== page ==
Riksbank raises repo rate to 0.5 percent

Sweden's central bank, the Riksbank, has raised its key interest rate by 0.25 percentage points to 0.5 percent on Thursday, matching most analyst estimates.

Riksbank raises repo rate to 0.5 percent

The repo rate was last amended in July last year, when it was lowered by 0.25 percentage points to a record low of 0.25 percent.

“The Swedish economy is developing strongly following the severe downturn,” the bank said in a statement. “The repo rate now needs to be raised gradually towards more normal levels to attain the inflation target of 2 per cent and to ensure stable growth in the real economy.”

It added, “At the same time, economic growth abroad is expected to be lower, which means that the repo rate in the longer term will not need to be raised as much as was previously assumed.”

The Riksbank now forecasts an average repo rate of 0.5 percent in the third quarter, 0.9 percent in the fourth quarter, 2.1 percent in the third quarter of 2011, 3.1 percent in third quarter of 2012 and 3.8 percent in third quarter of 2013.

In the Monetary Policy Update in April, the Riksbank predicted a slightly lower rate at the beginning of the forecast period. For the later portion of the forecast period, the projection was adjusted downwards.

The Riksbank expects Sweden’s GDP to grow by 3.8 percent this year, 3.6 percent in 2011 and 2.8 percent in 2012, while the consumer price index is seen rising by an average of 1.2 percent this year, 2 percent next year and 2.4 percent in 2012.

The Riksbank warned that rising house prices and excessive lending could threaten economic development, but property agency Svensk Fastighetsförmedling does not believe that the interest rate hike will significantly affect the housing market.

“The increase is already mortgaged and banks have already begun to raise mortgage rates,” CEO Peeter Pütsep wrote in a statement. “What is crucial in the future is the pace of the increases and it will be interesting to follow the interest rate path.”

The interest rate path has taken a prolonged declined and is now expected to be 3.31 percent at the end of 2012, compared with 3.75 previously.

Short-term rates will rise on the Riksbank’s interest rate statement, but long rates will fall, according to Cecilia Skingsley, chief analyst for interest rates and currencies at Swedbank.

“The increase was as expected, but other strains were softer than expected,” she said. “The Riksbank wrote down the growth outlook for the Swedish economy and the interest rate path more than expected.”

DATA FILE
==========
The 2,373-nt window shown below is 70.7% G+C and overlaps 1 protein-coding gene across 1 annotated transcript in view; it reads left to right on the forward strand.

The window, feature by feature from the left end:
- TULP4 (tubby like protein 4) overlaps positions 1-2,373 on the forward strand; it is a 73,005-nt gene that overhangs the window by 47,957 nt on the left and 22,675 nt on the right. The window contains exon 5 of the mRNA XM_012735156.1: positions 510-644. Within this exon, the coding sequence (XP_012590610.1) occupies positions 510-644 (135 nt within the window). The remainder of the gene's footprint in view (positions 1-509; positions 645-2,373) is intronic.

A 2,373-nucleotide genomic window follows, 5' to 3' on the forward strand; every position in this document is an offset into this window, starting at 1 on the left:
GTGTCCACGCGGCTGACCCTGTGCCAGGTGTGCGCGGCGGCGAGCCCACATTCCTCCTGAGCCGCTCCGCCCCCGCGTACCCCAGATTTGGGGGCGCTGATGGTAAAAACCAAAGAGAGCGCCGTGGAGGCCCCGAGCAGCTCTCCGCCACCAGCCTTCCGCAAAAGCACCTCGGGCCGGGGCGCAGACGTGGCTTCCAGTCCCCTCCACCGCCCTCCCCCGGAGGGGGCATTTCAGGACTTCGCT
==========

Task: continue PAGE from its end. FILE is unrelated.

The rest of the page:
The strong growth has contributed to unemployment falling faster than previously projected, according to the Riksbank, which was estimated at just over 7.5 percent by the end of the forecast period.

The Riksbank also assessed that reforms in unemployment and health insurance and work tax credits have increased incentives to remain in the workforce. As such, the labour supply increased during the crisis despite falling employment.

In addition, it drew up some alternative scenarios for economic development. One would be the debt crisis worsening in Europe, which would lead to the growing economy falling back into a recession with lower interest rates.

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Sweden’s Riksbank raises rates above zero for first time since 2014

Sweden's central bank has increased its key interest rate to 0.25 percent, marking the first time the rate has been above zero for nearly eight years.

Sweden's Riksbank raises rates above zero for first time since 2014

In a press release announcing the move, the bank said that it needed to take action to bring down the current high rate of inflation, which it predicts will average 5.5 percent in 2022, before sinking to 3.3 percent in 2023.

“Inflation has risen to the highest level since the 1990s and is going to stay high for a while. To prevent high inflation taking hold in price and wage developments, the directors have decided to raise interest rates from zero to 0.25 percent,” it said. 

The Riksbank, which is tasked by the government to keep inflation at around two percent, has been caught off-guard by the speed and duration of price rises.

Just a few months ago, in February, it said it expected inflation to be temporary, predicting there was no need to increase rates until 2024.

The last time the key inflation rate was above zero was in the autumn of 2014. 

In the press release, the bank warned that the rate would continue to increase further in the coming years. 

“The prognosis is that the interest rate will be increased in two to three further steps this year, and that it will reach a little under two percent at the end of the three-year prognosis period,” it said. 

According to the bank’s new future scenarios, its key interest rate will reach about 1.18 percent in a year, and 1.57 percent within two years. 

In a further tightening of Sweden’s monetary policy, the bank has also decided to reduce its bond purchases. 

“With this monetary policy we expect inflation rates to decline next year and from 2024 to be close to two percent,” the bank wrote. 

Annika Winsth, the chief economist of Nordea, one of Sweden’s largest banks, said the rate hike was “sensible”. 

“When you look at how inflation is right now and that the Riksbank needs to cool down the economy, it’s good that they’re taking action – the earlier the better. The risk if you wait is that you need to righten even more.” 

She said people in Sweden should be prepared for rates to rise even further. 

“You shouldn’t rule it out in the coming year. Then you’ll have a once percentage point increase which will go straight into fluctuating mortgage rates.”